We come this morning to the moment in the gospel we’ve all been waiting for. Since January we have been experiencing together the life of Jesus as it’s told in the gospel of Luke. There’s a lot of value to only studying one gospel at a team. They are unique, with different concerns, different emphases, and different ways of talking about who Jesus was and what he came to do. Taken all together, we get a full picture of all the possible ways to understand the life, death, and resurrection of Jesus. But we see that best not by mashing them up, but by experiencing them one by one. So this morning, you know what you’re going to hear. This week we have read Luke’s version of Jesus’ last supper with his disciples, their argument about which one of them is the most important, their inability to stay awake and pray with him in the garden. We read his arrest, we saw the collusion between the religious and political systems, we heard Jesus mocked and condemned. We were there at the crucifixion, which in Luke’s gospel does not involve Jesus being separated from the Father. In Luke’s gospel, Jesus is calm and forgiving to his last breath. He is as he has been, faithful to finish of the work he started. Because he was a good Jewish man who died on Friday afternoon, there’s a hurry to bury his body before the Sabbath starts. And then for all his followers, there’s a day of waiting. A Saturday Sabbath when all the human activity in the Jewish world comes to a halt, and his followers can do nothing but sit with their grief. That’s where we pick up the story this morning.
This is the gospel of Luke, chapter 24, verse 1 through 12.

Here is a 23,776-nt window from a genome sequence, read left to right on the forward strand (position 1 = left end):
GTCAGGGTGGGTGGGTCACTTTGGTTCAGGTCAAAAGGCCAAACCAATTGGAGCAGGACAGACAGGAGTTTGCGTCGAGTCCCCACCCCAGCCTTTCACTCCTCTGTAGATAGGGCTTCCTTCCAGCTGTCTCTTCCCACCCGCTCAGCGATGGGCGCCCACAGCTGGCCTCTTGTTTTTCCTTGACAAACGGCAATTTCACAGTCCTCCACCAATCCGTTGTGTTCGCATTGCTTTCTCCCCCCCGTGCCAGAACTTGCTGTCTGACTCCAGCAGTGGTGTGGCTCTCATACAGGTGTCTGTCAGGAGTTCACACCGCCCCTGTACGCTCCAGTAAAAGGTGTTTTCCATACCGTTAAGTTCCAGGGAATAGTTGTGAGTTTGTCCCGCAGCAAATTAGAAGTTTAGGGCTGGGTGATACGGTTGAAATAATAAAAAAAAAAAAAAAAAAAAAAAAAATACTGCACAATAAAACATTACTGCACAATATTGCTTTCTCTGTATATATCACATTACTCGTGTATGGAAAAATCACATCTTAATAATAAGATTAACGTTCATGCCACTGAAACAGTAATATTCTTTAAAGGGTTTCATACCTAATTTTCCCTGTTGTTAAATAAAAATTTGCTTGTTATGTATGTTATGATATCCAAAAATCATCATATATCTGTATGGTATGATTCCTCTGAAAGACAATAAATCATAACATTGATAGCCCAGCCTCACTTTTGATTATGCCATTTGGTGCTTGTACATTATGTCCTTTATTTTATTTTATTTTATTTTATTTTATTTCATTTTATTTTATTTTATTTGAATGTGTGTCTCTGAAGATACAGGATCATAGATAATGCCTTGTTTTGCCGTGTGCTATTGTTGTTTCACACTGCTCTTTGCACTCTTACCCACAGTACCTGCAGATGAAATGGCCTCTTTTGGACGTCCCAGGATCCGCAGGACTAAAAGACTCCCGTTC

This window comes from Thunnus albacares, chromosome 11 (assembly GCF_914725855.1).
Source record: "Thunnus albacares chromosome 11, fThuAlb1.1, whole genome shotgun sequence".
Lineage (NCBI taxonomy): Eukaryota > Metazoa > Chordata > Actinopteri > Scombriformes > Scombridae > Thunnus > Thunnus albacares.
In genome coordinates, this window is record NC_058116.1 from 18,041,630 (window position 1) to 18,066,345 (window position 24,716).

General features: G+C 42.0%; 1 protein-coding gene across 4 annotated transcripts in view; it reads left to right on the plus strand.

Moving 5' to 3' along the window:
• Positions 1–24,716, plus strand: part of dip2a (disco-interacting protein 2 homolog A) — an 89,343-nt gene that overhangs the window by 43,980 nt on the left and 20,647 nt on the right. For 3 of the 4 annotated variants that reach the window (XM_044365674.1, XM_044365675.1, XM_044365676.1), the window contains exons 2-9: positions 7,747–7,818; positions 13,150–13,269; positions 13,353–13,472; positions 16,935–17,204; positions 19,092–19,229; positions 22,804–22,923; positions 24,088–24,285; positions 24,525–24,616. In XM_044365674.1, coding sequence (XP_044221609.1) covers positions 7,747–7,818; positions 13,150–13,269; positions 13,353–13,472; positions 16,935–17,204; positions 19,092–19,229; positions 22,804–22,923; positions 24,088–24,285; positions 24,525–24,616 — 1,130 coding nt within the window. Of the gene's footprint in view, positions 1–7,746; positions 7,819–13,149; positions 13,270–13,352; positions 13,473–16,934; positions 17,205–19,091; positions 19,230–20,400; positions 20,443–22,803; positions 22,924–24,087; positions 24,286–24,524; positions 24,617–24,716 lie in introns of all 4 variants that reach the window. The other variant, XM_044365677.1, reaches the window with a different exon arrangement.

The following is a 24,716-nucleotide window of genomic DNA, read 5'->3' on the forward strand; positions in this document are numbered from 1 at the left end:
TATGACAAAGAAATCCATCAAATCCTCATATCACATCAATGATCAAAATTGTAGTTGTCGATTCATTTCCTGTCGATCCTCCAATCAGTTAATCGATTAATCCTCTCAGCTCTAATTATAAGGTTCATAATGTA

Very early in the morning on the first day of the week, the women who had faithfully followed Jesus and been present at his crucifixion, they went to the tomb, bringing the fragrant spices they had prepared to anoint his body. They found the stone rolled away from the entrance to the tomb, but when they went in, they didn’t find the body of the Lord Jesus. They didn’t know what to make of this. Suddenly, two men were standing beside them in gleaming bright clothing. The women were frightened and bowed their faces toward the ground, but the men said to them, “Why do you look for the living among the dead? He isn’t here, but has been raised. Remember what he told you while he was still in Galilee, that the Human One, the Son of Man, must be handed over to sinners, be crucified, and on the third day rise again.” Then they remembered his words. When they returned from the tomb, they reported all these things to the eleven men of Jesus inner circle and all Jesus’ other followers. It was Mary Magdalene, Joanna, Mary the mother of James, and the other women with them who told these things to the apostles. Their words struck the apostles as utter nonsense, and they didn’t believe the women. But Peter ran to the tomb. When he bent over to look inside, he saw only the linen cloth. Then he returned home, wondering what had happened.
This is the Word of God for all people. Thanks be to God.
The resurrection is good news for the world. Not just for you as an individual, although you are included in that. It’s good news for everyone. Everyone who wants it, that is.
The question from the beginning in Luke’s gospel has been will we recognize it when God shows up among us? Are we open to the new thing that God is doing in the world? The birth of Jesus was the beginning of God’s work to reorder the world, to set people free from all that oppresses our lives and communities, both physically and spiritually. Jesus announces this reordering of the world, this salvation, and he enacts it in his own life.